News Note: The unusual new book by English Professor Mary Cappello, Swallow: Foreign Bodies, Their Ingestion, Inspiration and the Curious Doctor Who Extracted Them, has produced quite a following. Prof. Cappello’s research and her book were featured in the January 11 New York Times, Seattle Times and numerous other affiliated newspapers nationwide, the Los Angeles Times on January 7, Salon.com, December 21 and on radio programs in Vancouver and New Zealand. Following is the November 2010 URI news release about the book.
KINGSTON, R.I. – Nov. 29, 2010 – Plenty of people have swallowed coins. What about a beaded crucifix, or nails and screws? Safety pins, porcelain dolls and a toy goat? All that and much more shows up in University of Rhode Island English Professor Mary Cappello’s latest book, Swallow: Foreign Bodies, Their Ingestion, Inspiration and the Curious Doctor Who Extracted Them (The New Press).
It was during a trip to the Mütter Museum at the College of Physicians of Philadelphia more than four years ago that Cappello came across the Chevalier Jackson Foreign Body Collection, which caused her to explore Jackson’s cabinet of curiosity.
A founding contributor to the science and art of modern endoscopy, Jackson extracted foreign objects from thousands of patients. Cappello – who is a Los Angeles Times bestseller for her book Awkward: A Detour – used three fundamental questions for the basis of the book: How does someone swallow the foreign objects? Who was Chevalier Jackson? What do the objects become once deposited into Jackson’s curious collection?
Her goal was not to offer a definitive piece on the life and career of Jackson, but to peel away some of the layers behind the stories of the objects themselves.
In keeping his collection, Jackson made sure to document how old the patients were, how long the foreign objects were lodged in their stomach or lungs, how long it took to remove each object and whether or not the patient had survived the object extraction. Remarkably, Jackson had a near-perfect success rate of removing objects without causing injury or death to patients. This despite not using anesthesia.
“Jackson had a way of being able to calm patients down, especially children,” Cappello said. “He used rigid, brass instruments without the use of general anesthetics. He proved that the human body is more capacious than we tend to think.”
While the Jackson Collection displays the objects and basic information about each case, Cappello dug deeper to find the stories behind many of the ingested objects.
Comparing it to finding a needle in a haystack, Cappello researched many of Jackson’s cases through archives held at the National Library of Medicine in Bethesda, MD. She found more than 40 boxes filled with detailed accounts of Jackson’s patients, such as the 9-month-old boy who survived despite having been forced to swallow safety pins, buttons, cigarette butts and more.
“Reading the background on many of the cases proved to be shockingly illuminating,” Cappello said. “Jackson often reduced the presence of foreign bodies to carelessness, and he didn’t really take into account the complexity of human psychology. There was accidental ingestion, purposeful ingestion, forced ingestion and in some cases phantom ingestion, where people were imagining and even showing symptoms that they had swallowed something that wasn’t there.”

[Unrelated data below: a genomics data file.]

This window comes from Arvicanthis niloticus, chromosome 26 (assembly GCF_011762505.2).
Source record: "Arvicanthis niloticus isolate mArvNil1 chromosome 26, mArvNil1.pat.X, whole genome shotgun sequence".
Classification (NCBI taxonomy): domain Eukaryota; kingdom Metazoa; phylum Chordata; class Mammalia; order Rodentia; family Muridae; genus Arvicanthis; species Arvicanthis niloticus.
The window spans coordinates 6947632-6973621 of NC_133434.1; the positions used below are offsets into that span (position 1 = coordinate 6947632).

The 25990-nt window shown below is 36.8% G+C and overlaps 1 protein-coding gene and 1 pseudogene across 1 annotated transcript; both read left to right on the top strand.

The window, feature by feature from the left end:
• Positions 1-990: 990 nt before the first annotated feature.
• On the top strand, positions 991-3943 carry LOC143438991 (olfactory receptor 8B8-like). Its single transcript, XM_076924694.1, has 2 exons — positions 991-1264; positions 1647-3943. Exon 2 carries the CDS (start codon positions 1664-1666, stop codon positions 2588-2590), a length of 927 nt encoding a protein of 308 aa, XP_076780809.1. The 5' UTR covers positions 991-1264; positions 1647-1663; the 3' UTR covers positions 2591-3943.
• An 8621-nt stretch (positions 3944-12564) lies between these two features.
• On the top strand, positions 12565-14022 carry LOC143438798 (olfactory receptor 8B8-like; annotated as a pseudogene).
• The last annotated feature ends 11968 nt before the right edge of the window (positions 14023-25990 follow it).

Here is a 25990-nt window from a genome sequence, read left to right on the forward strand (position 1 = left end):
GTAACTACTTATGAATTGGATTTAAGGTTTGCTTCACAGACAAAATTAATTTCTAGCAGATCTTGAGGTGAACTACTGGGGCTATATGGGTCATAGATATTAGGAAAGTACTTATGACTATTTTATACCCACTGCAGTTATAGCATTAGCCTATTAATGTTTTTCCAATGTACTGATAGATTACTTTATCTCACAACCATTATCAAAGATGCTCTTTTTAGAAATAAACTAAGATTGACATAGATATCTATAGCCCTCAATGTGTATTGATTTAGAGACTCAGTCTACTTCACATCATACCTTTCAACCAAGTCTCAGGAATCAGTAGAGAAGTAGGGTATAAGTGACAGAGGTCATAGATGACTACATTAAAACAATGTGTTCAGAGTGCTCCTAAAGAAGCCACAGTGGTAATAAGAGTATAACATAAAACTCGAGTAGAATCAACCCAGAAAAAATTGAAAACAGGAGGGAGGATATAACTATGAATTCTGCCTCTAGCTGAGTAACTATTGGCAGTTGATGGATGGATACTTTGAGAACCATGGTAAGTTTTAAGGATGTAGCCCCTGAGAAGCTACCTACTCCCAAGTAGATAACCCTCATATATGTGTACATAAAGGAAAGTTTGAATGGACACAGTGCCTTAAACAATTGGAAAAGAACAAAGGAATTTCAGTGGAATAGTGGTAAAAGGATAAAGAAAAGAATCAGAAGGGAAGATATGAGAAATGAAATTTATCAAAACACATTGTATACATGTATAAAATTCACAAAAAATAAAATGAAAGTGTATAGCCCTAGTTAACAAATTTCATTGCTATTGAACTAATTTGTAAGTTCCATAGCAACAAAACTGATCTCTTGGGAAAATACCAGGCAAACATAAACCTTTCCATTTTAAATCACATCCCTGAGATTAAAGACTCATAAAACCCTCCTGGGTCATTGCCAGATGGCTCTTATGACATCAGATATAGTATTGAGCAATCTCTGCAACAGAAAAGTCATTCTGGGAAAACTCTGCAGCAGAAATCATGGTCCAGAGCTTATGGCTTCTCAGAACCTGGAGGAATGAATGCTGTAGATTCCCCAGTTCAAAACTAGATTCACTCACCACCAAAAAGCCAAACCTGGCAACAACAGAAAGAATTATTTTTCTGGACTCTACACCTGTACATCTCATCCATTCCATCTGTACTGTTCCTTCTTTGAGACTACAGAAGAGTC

In the course of her research, Cappello came across a Pennsylvania woman named Margaret Derryberry who had inhaled a pin as an 8-year-old child. Jackson’s team had removed the pin, and many years later, as an 80-year-old woman, Derryberry had contacted the Mutter Museum trying to track down the pin.
“I got to meet Margaret and forge a friendship with her because of a foreign object,” said Cappello, who had just learned she had breast cancer when she met Derryberry.
Derryberry passed away before Swallow came out, but the relationship will stay with Cappello forever.
“When you do this kind of research, you start to meet people and get to know a deeper history about them, and it opens up worlds of possibilities and relationships that you could not have previously imagined,” Cappello said.
Though it officially comes out after the New Year, Swallow: Foreign Bodies, Their Ingestion, Inspiration and the Curious Doctor Who Extracted Them is available on amazon.com now. Publisher’s Weekly gave the book rave reviews, saying Cappello “brings a poet’s sensibility and a journalist’s fascination to the modern history of foreign body ingestion…” with her book.
In October, Cappello and San Francisco-based artist Lisa Wood collaborated on an illustrated reading titled “Swallowed and Saved: The Chevalier Jackson Foreign Body Collection and the Art it has Inspired” at the Observatory in Brooklyn, N.Y. Wood’s series of assemblages, called “The Swallowing Plates,” were also inspired by Jackson’s career.
In addition to the book, Cappello is working with the Mütter Museum’s curator, Anna Dhody, to conceive a newly informative design for the Chevalier Jackson Foreign Body Collection at the Mütter Museum. The re-opening of the exhibit is slated for February 18, 2011, which will coincide with the official launch of the book.
San Francisco-based artist Lisa Wood created the piece “Case No. 5, Rabbit Bone” as part of her series from The Swallowing Plates collection, which was inspired by the work of Chevalier Jackson. Photo courtesy of Lisa Wood.